Aging, biotechnology, cancer, pharmacology, medical technology/devices, neurosciences, behavior, nuclear medicine, radiology imaging/nuclear medicine

Cheryl D. Bushnell, MD
Professor, Neurology; Clinical Core Investigator

Dr. Bushnell is a vascular neurologist interested in stroke prevention, and the role of metabolic and vascular factors in AD pathogenesis and cognition after stroke.

Research interests:
Stroke, cognition, maternal & child health, neurosciences, behavior 

J. Mark Cline, DVM, PhD
Section Head and Professor, Pathology-Comparative Medicine; Neuropathology Core Investigator

Dr. Cline is an experienced, NIH-supported investigator and board-certified veterinary pathologist with many years’ experience in the conduct of primate trials for a variety of chronic disease conditions, including hormone dependent and virally-induced neoplasms, atherosclerosis, osteoporosis, and radiation injury. Recent work in his laboratory has identified delayed neurovascular injury as a critical element of cognitive decline in nonhuman primates after irradiation at doses relevant to human cancer therapy exposures

Research interests:
Aging, biotechnology, cancer, cardiac function, diabetes, therapeutic agents, model development, radiation exposure

Christopher T. Whitlow, MD, PhD
Associate Professor, Radiology; Clinical Core Neuroimaging Service Investigator

Dr. Whitlow is Director of the Radiology Image Processing Laboratory (RIPL) and Associate Leader for MRI in the Translational Imaging Program of the CTSI. He has specific training in neurophysiology and neuropharmacology, as well as the use of advanced multi-modal functional and structural neuroimaging methods applied to basic science/translational research paradigms and clinical practice. He has leveraged his training and expertise to investigate changes in the brain associated with normal and abnormal brain aging and various neurodegenerative diseases, including dementia and Alzheimer’s disease.

Research interests:
Atherosclerosis, cognition, computer science, translational medicine, diabetes, epidemiology, neurosciences, behavior, radiology imaging/nuclear medicine, vascular diseases

Ramon Casanova Luis, PhD
Assistant Professor, Biostatistical Sciences; Data and Biostatistics Investigator

Dr. Casanova’s research interests focus on the development and/or application of mathematical methodologies to the analysis and integration of high-dimensional biomedical data. Much of his research is dedicated to the application of machine learning and high-dimensional regularization techniques to analyze clinical databases.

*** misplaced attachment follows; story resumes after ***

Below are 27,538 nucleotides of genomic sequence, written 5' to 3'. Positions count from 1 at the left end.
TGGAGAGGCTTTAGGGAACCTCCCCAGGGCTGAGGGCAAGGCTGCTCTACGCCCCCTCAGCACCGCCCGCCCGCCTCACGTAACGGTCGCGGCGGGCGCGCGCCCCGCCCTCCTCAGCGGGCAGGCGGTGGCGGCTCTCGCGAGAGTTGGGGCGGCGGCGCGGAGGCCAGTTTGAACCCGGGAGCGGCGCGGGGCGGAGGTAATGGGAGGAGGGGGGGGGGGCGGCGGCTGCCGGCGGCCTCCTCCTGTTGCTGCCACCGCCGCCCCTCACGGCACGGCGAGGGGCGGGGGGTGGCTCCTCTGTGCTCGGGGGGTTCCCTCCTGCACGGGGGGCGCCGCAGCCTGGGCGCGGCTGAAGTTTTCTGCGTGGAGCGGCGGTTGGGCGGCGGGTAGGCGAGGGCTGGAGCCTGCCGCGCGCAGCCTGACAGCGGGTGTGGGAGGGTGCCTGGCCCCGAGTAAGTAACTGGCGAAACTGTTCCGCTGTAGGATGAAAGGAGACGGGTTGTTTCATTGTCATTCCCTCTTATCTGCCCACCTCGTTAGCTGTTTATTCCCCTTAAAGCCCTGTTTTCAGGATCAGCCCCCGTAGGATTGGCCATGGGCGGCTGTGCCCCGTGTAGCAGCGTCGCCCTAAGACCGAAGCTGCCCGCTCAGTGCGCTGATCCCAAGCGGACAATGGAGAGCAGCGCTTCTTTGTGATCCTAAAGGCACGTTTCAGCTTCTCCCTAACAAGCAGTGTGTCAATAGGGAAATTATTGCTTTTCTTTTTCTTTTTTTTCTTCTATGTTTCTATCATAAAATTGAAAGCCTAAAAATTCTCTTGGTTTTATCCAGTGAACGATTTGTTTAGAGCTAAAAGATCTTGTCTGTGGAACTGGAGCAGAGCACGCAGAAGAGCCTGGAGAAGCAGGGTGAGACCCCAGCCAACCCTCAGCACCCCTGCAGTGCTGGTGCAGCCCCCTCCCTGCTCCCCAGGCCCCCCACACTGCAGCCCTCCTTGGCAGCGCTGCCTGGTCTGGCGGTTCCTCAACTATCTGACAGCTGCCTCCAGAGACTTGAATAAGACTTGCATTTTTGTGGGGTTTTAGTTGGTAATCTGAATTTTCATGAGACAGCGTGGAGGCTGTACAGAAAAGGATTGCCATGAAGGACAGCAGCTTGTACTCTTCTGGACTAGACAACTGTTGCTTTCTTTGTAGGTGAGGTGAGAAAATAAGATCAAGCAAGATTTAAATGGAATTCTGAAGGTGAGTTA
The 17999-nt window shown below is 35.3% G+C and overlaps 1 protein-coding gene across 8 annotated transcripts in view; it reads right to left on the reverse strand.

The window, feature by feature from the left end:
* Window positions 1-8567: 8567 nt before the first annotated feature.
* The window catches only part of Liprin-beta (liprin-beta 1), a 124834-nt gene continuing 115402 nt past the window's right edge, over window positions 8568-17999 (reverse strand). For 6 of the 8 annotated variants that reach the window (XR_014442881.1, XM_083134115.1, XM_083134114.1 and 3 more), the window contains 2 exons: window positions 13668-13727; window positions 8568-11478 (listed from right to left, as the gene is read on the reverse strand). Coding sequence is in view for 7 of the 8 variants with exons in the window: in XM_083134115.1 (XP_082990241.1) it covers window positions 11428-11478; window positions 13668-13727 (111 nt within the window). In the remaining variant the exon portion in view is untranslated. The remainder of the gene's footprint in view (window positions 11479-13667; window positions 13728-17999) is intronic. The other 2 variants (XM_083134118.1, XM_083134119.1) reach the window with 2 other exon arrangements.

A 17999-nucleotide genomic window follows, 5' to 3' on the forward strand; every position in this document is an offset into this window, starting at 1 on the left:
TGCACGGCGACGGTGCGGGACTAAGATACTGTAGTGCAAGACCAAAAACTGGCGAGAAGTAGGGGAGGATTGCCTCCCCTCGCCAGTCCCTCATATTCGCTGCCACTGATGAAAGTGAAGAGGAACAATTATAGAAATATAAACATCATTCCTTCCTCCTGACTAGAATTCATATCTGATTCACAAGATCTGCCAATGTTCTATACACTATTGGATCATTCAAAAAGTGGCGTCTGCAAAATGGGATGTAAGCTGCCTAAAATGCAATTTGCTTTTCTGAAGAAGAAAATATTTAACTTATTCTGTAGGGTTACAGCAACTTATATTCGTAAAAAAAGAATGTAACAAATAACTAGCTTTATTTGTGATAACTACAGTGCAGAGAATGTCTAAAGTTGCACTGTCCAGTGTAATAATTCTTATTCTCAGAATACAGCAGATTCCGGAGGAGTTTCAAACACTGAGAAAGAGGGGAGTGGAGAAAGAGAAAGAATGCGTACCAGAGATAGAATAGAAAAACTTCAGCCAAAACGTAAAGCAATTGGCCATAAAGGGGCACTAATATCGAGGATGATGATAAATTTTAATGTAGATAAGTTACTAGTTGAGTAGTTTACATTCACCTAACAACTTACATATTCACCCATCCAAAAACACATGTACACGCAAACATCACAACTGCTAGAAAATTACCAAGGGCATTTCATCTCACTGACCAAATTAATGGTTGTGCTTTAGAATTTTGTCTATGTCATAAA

Research interests:
Aging, cognition, computer science, diabetes, environmental sciences, physical fitness, immunology/allergy/inflammation, brain imaging

Donald W. Bowden, PhD
Associate Director, Center for Genomics and Personalized Medicine Research; Director, Center for Diabetes Research; Professor, Biochemistry; Neuropathology Core Genetics Service Leader

Dr. Bowden has been involved in human genetics research for almost 30 years with a focus on the genetics and epidemiology of type 2 diabetes, the complications of diabetes such as cardiovascular, renal, and cerebrovascular disease, and contributors to diabetes such as adiposity and control of glucose homeostasis. More recently, he has extended these studies into analysis of structure and function by MRI and cognitive testing to investigate the impact of diabetes on cognitive decline.

Research interests:
Atherosclerosis, diabetes, genetics, metabolism, minority health issues, molecular biology, vascular diseases

Ihtsham ul Haq, MD
Assistant Professor, Neurology; Clinical Core Investigator

Dr. Haq is a neurologist with a subspecialization in Movement Disorders with extensive experience in both pharmacological and medical management. He treats and studies both motor and non-motor manifestations of basal ganglia disease.

Research interests:
Neurosciences, behavior, movement disorders, Parkinson’s disease

Thomas C. Register, PhD
Professor, Pathology-Comparative Medicine; Neuropathology Core Investigator

Dr. Register is an expert in atherosclerosis and cardiovascular disease, with experience employing molecular, cellular, and imaging approaches in basic, translational, epidemiologic, and genetic studies. He has expertise in nuclear hormone receptors and was the first to demonstrate that estrogen receptor beta was expressed in nonhuman primate artery, arterial smooth muscle cells, hippocampus, and hypothalamus. He has experience in evaluation of biochemical markers in human and non-human primates in cross-translational studies, and in the assessment of gene expression to explore inflammation and tissue specific effects and mechanisms underlying pathologic processes and their treatment.

Research interests:
Atherosclerosis, biotechnology, cardiac function, comparative and translational medicine, therapeutic development, genomics and proteomics, hormones/cytokines/signaling, medical technology/devices, metabolism, molecular biology, osteoporosis, women's health issues